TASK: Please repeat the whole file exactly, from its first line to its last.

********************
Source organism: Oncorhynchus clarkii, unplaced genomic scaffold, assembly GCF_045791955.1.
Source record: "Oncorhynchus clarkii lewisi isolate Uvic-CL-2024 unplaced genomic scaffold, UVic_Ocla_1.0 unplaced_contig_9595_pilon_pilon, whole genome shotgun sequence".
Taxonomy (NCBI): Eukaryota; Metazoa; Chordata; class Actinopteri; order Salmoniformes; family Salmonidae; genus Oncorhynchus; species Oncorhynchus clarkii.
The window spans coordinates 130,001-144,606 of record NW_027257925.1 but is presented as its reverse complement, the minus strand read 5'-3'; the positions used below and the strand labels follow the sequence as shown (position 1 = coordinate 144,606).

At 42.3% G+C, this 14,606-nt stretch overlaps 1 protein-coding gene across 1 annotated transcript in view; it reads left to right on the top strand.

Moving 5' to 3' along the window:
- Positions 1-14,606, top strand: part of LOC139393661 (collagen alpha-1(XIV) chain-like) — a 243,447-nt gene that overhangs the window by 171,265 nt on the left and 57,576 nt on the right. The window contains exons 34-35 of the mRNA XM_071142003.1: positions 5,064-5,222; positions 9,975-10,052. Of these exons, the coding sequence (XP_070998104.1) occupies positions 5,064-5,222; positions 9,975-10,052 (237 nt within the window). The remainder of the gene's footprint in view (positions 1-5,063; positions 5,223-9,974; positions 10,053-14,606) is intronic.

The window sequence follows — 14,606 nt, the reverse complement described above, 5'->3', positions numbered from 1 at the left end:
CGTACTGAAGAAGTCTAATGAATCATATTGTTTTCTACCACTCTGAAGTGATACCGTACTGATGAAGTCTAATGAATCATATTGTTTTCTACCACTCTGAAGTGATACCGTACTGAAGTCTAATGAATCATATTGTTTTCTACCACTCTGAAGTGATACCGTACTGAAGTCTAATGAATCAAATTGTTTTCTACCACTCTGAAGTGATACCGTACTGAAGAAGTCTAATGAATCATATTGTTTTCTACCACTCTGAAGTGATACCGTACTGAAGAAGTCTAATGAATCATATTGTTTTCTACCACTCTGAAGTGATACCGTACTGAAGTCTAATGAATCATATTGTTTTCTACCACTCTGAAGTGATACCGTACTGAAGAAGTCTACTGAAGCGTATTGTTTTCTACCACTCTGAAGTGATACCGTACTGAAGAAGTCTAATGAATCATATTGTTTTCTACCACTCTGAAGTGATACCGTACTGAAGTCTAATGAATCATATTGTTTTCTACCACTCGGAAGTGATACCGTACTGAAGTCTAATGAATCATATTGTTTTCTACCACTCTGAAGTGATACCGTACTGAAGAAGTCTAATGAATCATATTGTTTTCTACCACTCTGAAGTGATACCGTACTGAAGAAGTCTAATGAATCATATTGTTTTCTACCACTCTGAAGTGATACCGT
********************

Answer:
Source organism: Oncorhynchus clarkii, unplaced genomic scaffold, assembly GCF_045791955.1.
Source record: "Oncorhynchus clarkii lewisi isolate Uvic-CL-2024 unplaced genomic scaffold, UVic_Ocla_1.0 unplaced_contig_9595_pilon_pilon, whole genome shotgun sequence".
Taxonomy (NCBI): Eukaryota; Metazoa; Chordata; class Actinopteri; order Salmoniformes; family Salmonidae; genus Oncorhynchus; species Oncorhynchus clarkii.
The window spans coordinates 130,001-144,606 of record NW_027257925.1 but is presented as its reverse complement, the minus strand read 5'-3'; the positions used below and the strand labels follow the sequence as shown (position 1 = coordinate 144,606).

At 42.3% G+C, this 14,606-nt stretch overlaps 1 protein-coding gene across 1 annotated transcript in view; it reads left to right on the top strand.

Moving 5' to 3' along the window:
- Positions 1-14,606, top strand: part of LOC139393661 (collagen alpha-1(XIV) chain-like) — a 243,447-nt gene that overhangs the window by 171,265 nt on the left and 57,576 nt on the right. The window contains exons 34-35 of the mRNA XM_071142003.1: positions 5,064-5,222; positions 9,975-10,052. Of these exons, the coding sequence (XP_070998104.1) occupies positions 5,064-5,222; positions 9,975-10,052 (237 nt within the window). The remainder of the gene's footprint in view (positions 1-5,063; positions 5,223-9,974; positions 10,053-14,606) is intronic.

The window sequence follows — 14,606 nt, the reverse complement described above, 5'->3', positions numbered from 1 at the left end:
CGTACTGAAGAAGTCTAATGAATCATATTGTTTTCTACCACTCTGAAGTGATACCGTACTGATGAAGTCTAATGAATCATATTGTTTTCTACCACTCTGAAGTGATACCGTACTGAAGTCTAATGAATCATATTGTTTTCTACCACTCTGAAGTGATACCGTACTGAAGTCTAATGAATCAAATTGTTTTCTACCACTCTGAAGTGATACCGTACTGAAGAAGTCTAATGAATCATATTGTTTTCTACCACTCTGAAGTGATACCGTACTGAAGAAGTCTAATGAATCATATTGTTTTCTACCACTCTGAAGTGATACCGTACTGAAGTCTAATGAATCATATTGTTTTCTACCACTCTGAAGTGATACCGTACTGAAGAAGTCTACTGAAGCGTATTGTTTTCTACCACTCTGAAGTGATACCGTACTGAAGAAGTCTAATGAATCATATTGTTTTCTACCACTCTGAAGTGATACCGTACTGAAGTCTAATGAATCATATTGTTTTCTACCACTCGGAAGTGATACCGTACTGAAGTCTAATGAATCATATTGTTTTCTACCACTCTGAAGTGATACCGTACTGAAGAAGTCTAATGAATCATATTGTTTTCTACCACTCTGAAGTGATACCGTACTGAAGAAGTCTAATGAATCATATTGTTTTCTACCACTCTGAAGTGATACCGT